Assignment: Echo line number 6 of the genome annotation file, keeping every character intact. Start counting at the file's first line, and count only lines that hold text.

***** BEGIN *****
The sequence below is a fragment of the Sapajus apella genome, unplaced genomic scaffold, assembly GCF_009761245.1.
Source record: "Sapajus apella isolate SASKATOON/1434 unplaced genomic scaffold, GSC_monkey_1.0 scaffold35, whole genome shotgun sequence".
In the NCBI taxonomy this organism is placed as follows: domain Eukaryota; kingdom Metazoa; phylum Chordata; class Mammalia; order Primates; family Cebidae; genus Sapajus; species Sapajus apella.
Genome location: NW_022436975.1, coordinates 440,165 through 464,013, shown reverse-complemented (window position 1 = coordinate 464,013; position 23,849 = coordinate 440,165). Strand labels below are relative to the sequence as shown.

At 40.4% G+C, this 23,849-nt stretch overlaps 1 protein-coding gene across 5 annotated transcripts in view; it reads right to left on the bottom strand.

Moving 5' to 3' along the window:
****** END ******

Moving 5' to 3' along the window: